This Chinese herbal chicken soup recipe never fail to perk me up whenever I feel tired or under the weather. For centuries, Chinese herbs have been used in cooking to promote general well-being, boost energy and strength and treat various body ailments. Used correctly, they not only enhance the flavor of a dish but herbs with specific curative properties may help in healing and maintaining good health.
Note: This article was first posted in Nov 2015, now updated with new photos and improved recipe.
These are the Chinese herbs that I used for this Herbal Chicken Soup. They can be purchased from any TCM shop or even online.
Basic herbs like goji berries (wolfberries), dried Chinese yam (Huái Shān), solomon’s seal (Yù Zhú) and dried red dates are mild and can be taken by the whole family. I prefer a stronger herbal taste in my soup so I added the rest of the other herbs and used the amount required according to a pre-packed herbal soup that I tried.
The Health Benefits of Chinese Herbs
Below is a brief description of some of the Chinese herbs used in this soup and its curative properties.
1. Dried Chinese Yam – Huái Shān (淮山)
Chinese yam strengthens the spleen and stomach to aid digestion, nourishes kidney, lowers blood sugar, promotes longevity, treats loss of appetite, body fatigue, diarrhea and other diseases
2. Wolfberries – Gǒu Qǐ Zǐ (枸杞子)
Wolfberries have many nutritional values. Among them, it improves immune function, increases energy and has anti-fatigue effect, anti-cancer, improves eyesight, improves brain function and enhances learning and memory capabilities.
3. Soloman’s Seal – Yù Zhú (玉竹)
These slivers of curly herb are yellowish in colour and is believed to treat ailments related to the lungs and throat. It helps with dry cough, sore throat and thirst.
4. Astragalus Root – Běi Qí (北芪)
Astragalus is said to prevent and treat common colds and upper respiratory infections, and it’s usually combined with other herbs that also help support and strengthen the immune system, such as ginseng, angelica and licorice.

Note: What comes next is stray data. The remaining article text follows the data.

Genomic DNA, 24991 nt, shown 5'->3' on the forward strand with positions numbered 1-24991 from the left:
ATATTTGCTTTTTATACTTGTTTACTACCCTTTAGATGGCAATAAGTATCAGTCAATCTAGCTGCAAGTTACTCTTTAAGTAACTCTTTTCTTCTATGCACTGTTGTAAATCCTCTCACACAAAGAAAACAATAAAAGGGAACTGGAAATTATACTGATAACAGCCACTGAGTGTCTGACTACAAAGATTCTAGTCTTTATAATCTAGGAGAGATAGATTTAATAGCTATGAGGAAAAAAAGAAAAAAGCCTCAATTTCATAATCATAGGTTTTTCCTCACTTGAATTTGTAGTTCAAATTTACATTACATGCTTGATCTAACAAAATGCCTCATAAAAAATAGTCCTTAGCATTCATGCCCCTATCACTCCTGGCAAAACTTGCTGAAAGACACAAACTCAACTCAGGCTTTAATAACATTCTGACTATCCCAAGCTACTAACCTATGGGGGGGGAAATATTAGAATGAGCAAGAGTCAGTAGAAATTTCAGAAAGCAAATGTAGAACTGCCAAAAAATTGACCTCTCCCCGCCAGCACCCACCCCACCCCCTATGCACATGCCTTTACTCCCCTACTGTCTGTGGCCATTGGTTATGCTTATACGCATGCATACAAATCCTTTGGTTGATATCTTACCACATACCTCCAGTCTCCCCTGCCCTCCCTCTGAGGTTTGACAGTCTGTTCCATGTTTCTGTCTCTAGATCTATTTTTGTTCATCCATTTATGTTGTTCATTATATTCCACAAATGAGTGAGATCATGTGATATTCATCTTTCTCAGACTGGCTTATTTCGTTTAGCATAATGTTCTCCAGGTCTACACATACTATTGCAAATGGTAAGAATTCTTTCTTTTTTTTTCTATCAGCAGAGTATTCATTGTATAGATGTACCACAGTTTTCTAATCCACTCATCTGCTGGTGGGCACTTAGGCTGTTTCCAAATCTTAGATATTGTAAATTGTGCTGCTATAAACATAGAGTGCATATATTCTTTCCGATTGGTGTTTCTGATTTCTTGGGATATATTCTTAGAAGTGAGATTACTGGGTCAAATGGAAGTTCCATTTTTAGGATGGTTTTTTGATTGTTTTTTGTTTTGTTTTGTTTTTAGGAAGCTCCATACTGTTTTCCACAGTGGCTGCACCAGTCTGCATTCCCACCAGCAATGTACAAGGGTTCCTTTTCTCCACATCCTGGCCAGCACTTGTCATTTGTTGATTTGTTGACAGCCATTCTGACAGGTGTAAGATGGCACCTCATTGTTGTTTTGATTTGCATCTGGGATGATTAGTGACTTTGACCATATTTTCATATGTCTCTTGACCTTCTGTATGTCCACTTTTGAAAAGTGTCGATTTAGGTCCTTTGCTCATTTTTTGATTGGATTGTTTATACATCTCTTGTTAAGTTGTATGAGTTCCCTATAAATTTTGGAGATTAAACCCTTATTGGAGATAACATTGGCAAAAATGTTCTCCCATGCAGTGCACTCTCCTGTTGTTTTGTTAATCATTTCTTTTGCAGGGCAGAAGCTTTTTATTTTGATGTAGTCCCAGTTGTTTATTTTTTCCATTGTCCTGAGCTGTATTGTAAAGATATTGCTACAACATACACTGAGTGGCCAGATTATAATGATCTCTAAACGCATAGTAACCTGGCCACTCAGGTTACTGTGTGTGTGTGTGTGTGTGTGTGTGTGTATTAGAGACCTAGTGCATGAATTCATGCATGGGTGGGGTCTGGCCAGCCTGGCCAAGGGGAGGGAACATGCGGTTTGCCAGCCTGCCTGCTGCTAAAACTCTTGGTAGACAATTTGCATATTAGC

5. Codonopsis Root – Dǎng shēn (当参)
Main Codonopsis uses and indications include deficiency in lung and spleen, shortness of breath and heart palpitations, reduced appetite, loose stools, deficient asthma and cough, and heat diabetes.
6. Dried Red Dates – Hóng Zǎo (红枣)
Dried red dates balances qi and nourishes the blood. It also helps to improve insomnia, reduces cholesterol and protect the liver.
If you don’t have these herbs at home or don’t cook herbal soups often, buying pre-packed Chinese herbal soups will be more practical and convenient. For me, it is much more economical to buy my own Chinese herbs as I cook herbal soups from time to time. Storing them in the refrigerator will help to preserve their freshness.
The Best Soup Pot for Chinese Herbal Soups
Some Chinese herbs will react to metal so it is not advisable to cook herbal soups in metal pots. If metal pots are your only option, use stainless steel and avoid those made with aluminium, cast iron and copper. A pot with a lid is a must.
The ideal soup pots for cooking Chinese herbal soups include:
The smell that fills my entire kitchen when I boil this soup is simply amazing! I just love the herbal aroma.
Since young, I’ve been told that wolfberry seeds are good for my eyesight so I try to include them in my cooking whenever I can. One of the dishes is this steamed chicken with black fungus dish.
If you don’t already know, it is standard practice to avoid taking white radish in any form within 24 hours after consuming a herbal brew or any traditional Chinese medicine. Radish have strong detoxification properties thus it will weaken and reduce the effectiveness of any herbs.
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Other soup with Chinese herbs:
- 500 g chicken parts - skin removed
- Astragalus Root (Běi Qí) - 20 g
- Codonopsis Root (Dǎng shēn) - 20 g
- Soloman's Seal (Yù Zhú) - 20 g
- Chinese Angelica Root (Dāng Guī) - 10 g
- Dried Chinese Yam (Huái Shān) - 20g
- Dried wolfberries - 15 g
- Dried Figs - 4
- Dried Red Dates - 8
- Rhizoma Ligustici (Chuan Xiong) - 5 pieces
- Water (just enough to immerse all ingredients)
- Salt - to taste
- Blanch chicken pieces in a pot of boiling water for a few minutes until you see the scum and dirt float up. Remove and set aside.
- Rinse all the dried herbs briefly to remove dust and dirt. Put the dried herbs and water into a claypot and bring to a boil. Once the water starts boiling, add the chicken parts.
- Lower the heat to the smallest flame and simmer for at least 1.5 hours or 2 hours the most. The chicken should be tender but not falling apart.
- Season with salt before serving.
2. Chicken on the bone is recommended for this recipe and not chicken breast as the former is more tender.